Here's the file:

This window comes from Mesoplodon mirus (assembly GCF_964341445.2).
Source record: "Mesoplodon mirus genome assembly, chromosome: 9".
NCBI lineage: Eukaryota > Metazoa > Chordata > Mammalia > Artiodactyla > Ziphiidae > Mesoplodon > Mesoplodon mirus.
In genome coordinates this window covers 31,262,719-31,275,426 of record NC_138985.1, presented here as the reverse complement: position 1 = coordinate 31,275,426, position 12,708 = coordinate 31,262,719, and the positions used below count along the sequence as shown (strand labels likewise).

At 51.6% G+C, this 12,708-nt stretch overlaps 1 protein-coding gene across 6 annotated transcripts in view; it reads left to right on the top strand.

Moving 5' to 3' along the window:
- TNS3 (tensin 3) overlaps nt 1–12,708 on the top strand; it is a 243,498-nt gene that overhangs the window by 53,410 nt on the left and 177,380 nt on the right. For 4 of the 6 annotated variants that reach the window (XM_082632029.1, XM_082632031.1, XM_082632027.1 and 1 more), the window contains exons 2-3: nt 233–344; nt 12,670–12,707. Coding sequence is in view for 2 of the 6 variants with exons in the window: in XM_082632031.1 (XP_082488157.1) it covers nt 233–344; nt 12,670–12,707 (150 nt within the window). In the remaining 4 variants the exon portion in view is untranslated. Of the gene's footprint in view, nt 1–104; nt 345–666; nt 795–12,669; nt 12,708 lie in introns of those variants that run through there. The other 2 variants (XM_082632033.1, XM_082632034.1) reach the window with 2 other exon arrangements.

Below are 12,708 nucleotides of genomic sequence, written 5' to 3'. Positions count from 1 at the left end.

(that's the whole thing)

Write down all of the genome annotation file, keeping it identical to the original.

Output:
This window comes from Mesoplodon mirus (assembly GCF_964341445.2).
Source record: "Mesoplodon mirus genome assembly, chromosome: 9".
NCBI lineage: Eukaryota > Metazoa > Chordata > Mammalia > Artiodactyla > Ziphiidae > Mesoplodon > Mesoplodon mirus.
In genome coordinates this window covers 31,262,719-31,275,426 of record NC_138985.1, presented here as the reverse complement: position 1 = coordinate 31,275,426, position 12,708 = coordinate 31,262,719, and the positions used below count along the sequence as shown (strand labels likewise).

At 51.6% G+C, this 12,708-nt stretch overlaps 1 protein-coding gene across 6 annotated transcripts in view; it reads left to right on the top strand.

Moving 5' to 3' along the window:
- TNS3 (tensin 3) overlaps nt 1–12,708 on the top strand; it is a 243,498-nt gene that overhangs the window by 53,410 nt on the left and 177,380 nt on the right. For 4 of the 6 annotated variants that reach the window (XM_082632029.1, XM_082632031.1, XM_082632027.1 and 1 more), the window contains exons 2-3: nt 233–344; nt 12,670–12,707. Coding sequence is in view for 2 of the 6 variants with exons in the window: in XM_082632031.1 (XP_082488157.1) it covers nt 233–344; nt 12,670–12,707 (150 nt within the window). In the remaining 4 variants the exon portion in view is untranslated. Of the gene's footprint in view, nt 1–104; nt 345–666; nt 795–12,669; nt 12,708 lie in introns of those variants that run through there. The other 2 variants (XM_082632033.1, XM_082632034.1) reach the window with 2 other exon arrangements.

Below are 12,708 nucleotides of genomic sequence, written 5' to 3'. Positions count from 1 at the left end.